And then summit struggle began. The hardest part for Sabar was the huge rocks of moraine in front of our camp. Altitude, strong wind, steep slope and apparently extreme fatigue – all this added up to make it harder for him. On the other hand, the summit was almost there. We were fixing rope for him, and lying on the slope he was drawing up on it. The slope was steep and icy, normally, people are looking for easier ways and Elbrus classical path is much easier than there. He made some attempts to walk but the slope was too steep. We tried to draw him a couple of times but he protested loudly to it. Sabar was also the only one of my clients on that moraine who never took the helping hand I was offering. He needed to accomplish everything ON HIS OWN.
And here we are, on the summit Elbrus plateau, after what seemed to be an eternity of struggle. Strangely enough, other clients hadn’t gone too far, and the Indonesian guide even fell behind. Sabar got a second breathe and no one could stop him anymore. He broke into tears upon reaching Elbrus summit, while my assistant and I were estimating our chances of climbing down to 3700m before dark together with our entire unique team, in which Sabar was the only one at the moment who felt great.
Elbrus summit was great, but the weather was growing worse. Visibility dropped down. It was 4 PM. We still needed to pass a long slope to reach our camp location, set tents, and eat a dinner. The latter was the only attractive thing, since we had our previous meal (breakfast) so long ago and gave our lunch packs to the clients. So make sure to have solid breakfast before every climb.
Of course, when descending, we had Sabar vigorously roped down. He didn’t object to it anymore, but only was looking back in surprise at the thickening clouds and was helping us, dragging with his hands. The other clients were looking at him with exhaustion and envy, but we said a firm “no” to their suggestion to transport them like that, too. One guide strong as a mule can handle two clients, but what’s the point? In the end you may as well ride down this mule. Then there was an escaped satphone that the Indonesian guide suddenly took out in the middle of descending and couldn’t grip it firmly, then thermoses and mittens flying down the slope… nevertheless I was doing my best to maintain out pace.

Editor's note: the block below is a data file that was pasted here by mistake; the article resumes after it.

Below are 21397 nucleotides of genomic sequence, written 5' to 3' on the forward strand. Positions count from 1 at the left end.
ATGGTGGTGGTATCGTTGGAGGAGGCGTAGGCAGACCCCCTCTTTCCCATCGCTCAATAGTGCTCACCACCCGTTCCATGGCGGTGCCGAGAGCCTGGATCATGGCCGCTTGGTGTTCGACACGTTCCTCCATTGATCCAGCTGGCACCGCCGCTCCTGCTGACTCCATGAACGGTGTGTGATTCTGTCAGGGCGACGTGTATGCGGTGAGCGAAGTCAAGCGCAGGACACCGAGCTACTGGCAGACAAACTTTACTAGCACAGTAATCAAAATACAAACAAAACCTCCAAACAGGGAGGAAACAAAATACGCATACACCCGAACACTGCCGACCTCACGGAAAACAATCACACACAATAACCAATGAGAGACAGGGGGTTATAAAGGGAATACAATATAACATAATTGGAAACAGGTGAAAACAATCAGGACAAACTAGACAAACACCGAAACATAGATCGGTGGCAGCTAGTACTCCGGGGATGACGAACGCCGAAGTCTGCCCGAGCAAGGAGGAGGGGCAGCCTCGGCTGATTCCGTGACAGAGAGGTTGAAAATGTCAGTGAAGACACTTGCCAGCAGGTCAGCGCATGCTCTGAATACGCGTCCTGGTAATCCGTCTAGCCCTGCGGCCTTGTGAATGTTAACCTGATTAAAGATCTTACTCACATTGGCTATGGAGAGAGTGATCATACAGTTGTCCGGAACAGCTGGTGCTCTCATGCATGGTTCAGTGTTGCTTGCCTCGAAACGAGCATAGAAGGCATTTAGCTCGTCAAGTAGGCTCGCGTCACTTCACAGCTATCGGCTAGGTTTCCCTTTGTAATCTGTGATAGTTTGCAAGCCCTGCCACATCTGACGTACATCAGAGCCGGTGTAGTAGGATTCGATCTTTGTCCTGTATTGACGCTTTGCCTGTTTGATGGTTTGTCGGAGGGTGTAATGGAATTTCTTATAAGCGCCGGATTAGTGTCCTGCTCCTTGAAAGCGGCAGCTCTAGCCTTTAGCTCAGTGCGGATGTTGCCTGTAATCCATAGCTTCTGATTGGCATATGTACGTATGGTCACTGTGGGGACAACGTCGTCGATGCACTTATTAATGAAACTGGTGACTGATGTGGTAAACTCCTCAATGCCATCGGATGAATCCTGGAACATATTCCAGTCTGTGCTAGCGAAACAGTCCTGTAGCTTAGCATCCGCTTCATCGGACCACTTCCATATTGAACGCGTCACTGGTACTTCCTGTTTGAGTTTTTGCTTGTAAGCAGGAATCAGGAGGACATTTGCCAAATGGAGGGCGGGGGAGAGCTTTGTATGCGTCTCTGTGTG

Down from the elevation of 4800 m, having to carry the camp, too, we, the guides, grew as slow as our exhausted clients. To give them their due, they did try to help us – so much heavily loaded we must have looked.
The last sun beams had long gone out on the altitude of 3700 m where our main base was located, but on 4 500 m altitude we still could enjoy some subtle warmth of the sun. There was no need to hurry any more: we managed to leave the clouds behind, failed to make to the base by daylight, our huge backpacks wouldn’t let us be cold even if wearing nothing else but thermal underwear… Down there somebody was signaling us with a flashlight.
We were slowly roping Sabar down. His answers to my regular questions were hardly audible. When asked for, he was pulling with hands. The strain subsided for good when we overcame the zone of crevasses. My assistants and I might have been in some sort or euphoria about what we’d done, since we weren’t longing for a shower and hot Pyatigorsk with its cold beer, but for the winter Kukurtlu wall and traverse of the Bezengi Wall, talking at length and making estimations. If our clients could understand what we were talking about, they would have surely thought we had gone crazy…
Participators of this crazy Elbrus climb:
- Victor (Kasik) Yershov – shared with me all the efforts, supporting Sabar’s ascend and descend during all that long day.
- Danya Timofeev – the leader of the second roped party, who undertook other Indonesians besides the guide and Sabar.
- Vitya Avtomonov – unfortunately withdrew a day before the climb with two other clients that were not ready to ascent.
- Sergey Baranov – me.